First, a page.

Newcastle United are free to pursue a January deal for former Wolves midfielder Ruben Neves and other Saudi Pro League stars after a Premier League vote narrowly defeated a ban on incoming loans from affiliated clubs.
The vote, cast at a meeting of the 20 top-flight teams on Tuesday, ended 13-7 in favour of introducing the rule but did not get the 14-club majority needed to carry the proposal.
It would have prevented Newcastle from moving for Neves in the winter transfer window as his club, Al Hilal, are also majority owned by Saudi Arabia’s Public Investment Fund.
Instead they will be able to pursue the Portugal international, who could act as cover for Sandro Tonali following the summer signing’s 10-month ban for betting offences.
The rule was designed to be a temporary measure in lieu of wider-ranging regulatory change in the Premier League around the controversial issue of multi-club ownership.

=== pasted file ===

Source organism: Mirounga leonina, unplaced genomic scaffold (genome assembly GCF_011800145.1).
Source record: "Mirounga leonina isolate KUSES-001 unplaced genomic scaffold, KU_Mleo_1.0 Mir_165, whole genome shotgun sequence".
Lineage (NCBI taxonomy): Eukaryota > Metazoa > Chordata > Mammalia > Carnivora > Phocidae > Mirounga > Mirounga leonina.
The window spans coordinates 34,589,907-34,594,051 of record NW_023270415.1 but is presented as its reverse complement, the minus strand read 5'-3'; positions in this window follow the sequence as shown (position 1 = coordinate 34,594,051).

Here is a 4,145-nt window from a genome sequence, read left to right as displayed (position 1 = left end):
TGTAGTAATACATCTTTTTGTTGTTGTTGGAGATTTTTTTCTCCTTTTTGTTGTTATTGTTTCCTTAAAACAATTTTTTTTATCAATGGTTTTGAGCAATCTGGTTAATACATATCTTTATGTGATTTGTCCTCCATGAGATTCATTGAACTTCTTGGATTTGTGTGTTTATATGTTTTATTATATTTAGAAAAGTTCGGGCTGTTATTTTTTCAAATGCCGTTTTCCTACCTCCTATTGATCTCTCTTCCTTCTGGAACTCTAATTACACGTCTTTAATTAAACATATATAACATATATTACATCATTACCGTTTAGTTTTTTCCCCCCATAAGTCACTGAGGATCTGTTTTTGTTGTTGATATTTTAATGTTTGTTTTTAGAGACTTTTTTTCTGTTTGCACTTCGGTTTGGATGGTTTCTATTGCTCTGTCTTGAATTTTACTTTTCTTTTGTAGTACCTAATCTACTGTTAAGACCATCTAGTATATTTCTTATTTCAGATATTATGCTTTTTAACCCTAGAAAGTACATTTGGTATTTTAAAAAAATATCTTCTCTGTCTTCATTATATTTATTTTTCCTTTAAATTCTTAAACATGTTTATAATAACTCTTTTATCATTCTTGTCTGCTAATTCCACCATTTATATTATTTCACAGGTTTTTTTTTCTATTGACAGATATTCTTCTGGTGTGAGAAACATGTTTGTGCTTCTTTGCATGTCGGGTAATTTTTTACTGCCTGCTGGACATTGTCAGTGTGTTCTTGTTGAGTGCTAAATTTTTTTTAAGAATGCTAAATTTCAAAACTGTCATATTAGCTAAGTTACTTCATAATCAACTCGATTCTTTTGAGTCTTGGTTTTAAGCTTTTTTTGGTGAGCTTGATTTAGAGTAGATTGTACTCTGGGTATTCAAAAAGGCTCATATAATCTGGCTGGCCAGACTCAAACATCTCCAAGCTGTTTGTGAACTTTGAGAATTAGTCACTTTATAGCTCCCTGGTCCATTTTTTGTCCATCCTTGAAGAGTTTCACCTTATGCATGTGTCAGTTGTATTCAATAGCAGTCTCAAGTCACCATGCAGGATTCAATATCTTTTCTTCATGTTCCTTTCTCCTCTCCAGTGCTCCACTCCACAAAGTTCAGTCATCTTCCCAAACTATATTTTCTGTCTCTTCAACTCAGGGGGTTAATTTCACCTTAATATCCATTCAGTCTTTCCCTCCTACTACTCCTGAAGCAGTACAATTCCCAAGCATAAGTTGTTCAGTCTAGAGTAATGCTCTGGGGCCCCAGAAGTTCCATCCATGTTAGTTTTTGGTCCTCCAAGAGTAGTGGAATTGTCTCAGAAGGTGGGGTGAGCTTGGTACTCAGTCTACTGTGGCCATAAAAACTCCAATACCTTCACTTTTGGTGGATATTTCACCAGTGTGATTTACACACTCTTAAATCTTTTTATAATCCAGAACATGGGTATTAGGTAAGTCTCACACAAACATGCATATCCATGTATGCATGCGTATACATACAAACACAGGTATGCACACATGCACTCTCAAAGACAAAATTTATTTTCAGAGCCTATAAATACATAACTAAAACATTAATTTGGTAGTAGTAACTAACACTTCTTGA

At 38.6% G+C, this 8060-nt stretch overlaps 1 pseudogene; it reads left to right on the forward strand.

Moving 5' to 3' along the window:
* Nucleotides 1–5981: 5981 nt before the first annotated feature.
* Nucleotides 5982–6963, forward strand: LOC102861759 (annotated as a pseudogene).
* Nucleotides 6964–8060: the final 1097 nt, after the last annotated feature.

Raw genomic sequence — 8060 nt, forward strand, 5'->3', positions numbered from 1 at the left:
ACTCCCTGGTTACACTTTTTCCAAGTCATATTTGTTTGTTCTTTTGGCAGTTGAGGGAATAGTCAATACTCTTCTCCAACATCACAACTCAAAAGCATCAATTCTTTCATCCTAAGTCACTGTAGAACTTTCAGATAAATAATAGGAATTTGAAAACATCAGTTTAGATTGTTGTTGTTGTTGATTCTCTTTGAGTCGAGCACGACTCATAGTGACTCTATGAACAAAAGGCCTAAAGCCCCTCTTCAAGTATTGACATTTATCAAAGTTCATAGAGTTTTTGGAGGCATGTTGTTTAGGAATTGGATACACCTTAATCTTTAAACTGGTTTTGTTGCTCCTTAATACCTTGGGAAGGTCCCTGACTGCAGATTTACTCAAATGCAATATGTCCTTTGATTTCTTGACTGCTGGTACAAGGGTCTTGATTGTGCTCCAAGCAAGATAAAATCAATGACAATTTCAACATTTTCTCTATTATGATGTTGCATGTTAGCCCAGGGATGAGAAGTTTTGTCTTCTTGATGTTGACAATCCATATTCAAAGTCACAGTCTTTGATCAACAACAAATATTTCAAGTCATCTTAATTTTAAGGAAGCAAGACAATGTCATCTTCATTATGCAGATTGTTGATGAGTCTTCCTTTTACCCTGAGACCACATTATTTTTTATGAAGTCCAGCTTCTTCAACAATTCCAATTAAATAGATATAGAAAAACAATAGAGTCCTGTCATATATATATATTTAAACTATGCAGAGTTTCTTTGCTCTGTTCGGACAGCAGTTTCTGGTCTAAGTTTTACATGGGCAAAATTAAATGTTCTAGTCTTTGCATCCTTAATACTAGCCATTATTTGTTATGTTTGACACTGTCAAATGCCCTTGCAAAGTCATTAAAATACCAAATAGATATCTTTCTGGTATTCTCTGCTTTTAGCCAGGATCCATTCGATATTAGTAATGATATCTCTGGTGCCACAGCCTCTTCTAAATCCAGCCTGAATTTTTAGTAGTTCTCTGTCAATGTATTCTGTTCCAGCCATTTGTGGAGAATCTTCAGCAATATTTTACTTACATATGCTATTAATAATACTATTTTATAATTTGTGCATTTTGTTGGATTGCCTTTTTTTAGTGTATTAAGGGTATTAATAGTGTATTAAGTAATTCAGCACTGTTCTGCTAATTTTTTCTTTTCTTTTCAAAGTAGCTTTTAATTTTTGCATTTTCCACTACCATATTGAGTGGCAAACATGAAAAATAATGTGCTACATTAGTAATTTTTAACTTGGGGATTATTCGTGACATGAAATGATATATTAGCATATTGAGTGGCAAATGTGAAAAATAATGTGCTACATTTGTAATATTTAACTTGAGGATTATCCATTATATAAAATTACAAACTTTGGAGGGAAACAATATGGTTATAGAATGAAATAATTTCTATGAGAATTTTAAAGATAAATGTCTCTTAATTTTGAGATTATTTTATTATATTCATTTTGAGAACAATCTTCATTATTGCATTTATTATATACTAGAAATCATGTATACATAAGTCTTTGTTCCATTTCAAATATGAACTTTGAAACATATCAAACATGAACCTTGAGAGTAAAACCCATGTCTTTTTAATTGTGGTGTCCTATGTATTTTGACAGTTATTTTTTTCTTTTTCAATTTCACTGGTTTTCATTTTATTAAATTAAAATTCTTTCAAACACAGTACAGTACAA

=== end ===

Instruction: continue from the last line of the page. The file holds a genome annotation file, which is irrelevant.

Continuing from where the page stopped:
Manchester City, Chelsea, Liverpool and Arsenal and West Ham United are also among 11 clubs in the division who share investors with clubs elsewhere.
Manchester United are expected to add to that number when British billionaire Sir Jim Ratcliffe’s purchase of a 25 per cent share is concluded in the coming days.
But while most Premier League clubs in multi-club ownership tend to be nearer the top of the sport’s food chain than their sister outfits and therefore more likely to send players the other way, Newcastle are a unique case.
Al Hilal are one of four clubs in the Saudi Pro League who were majority acquired by PIF in the summer among an unprecedented push to bring top European-based talent to the country.
Cristiano Ronaldo set the ball rolling when he joined Al Nassr upon leaving Manchester United last winter and was followed in the close season by Neymar, Sadio Mane, Karim Benzema, N’Golo Kante and dozens more.
The four PIF-owned teams own the biggest names, meaning they are no longer off limits for a temporary move to Newcastle, in theory.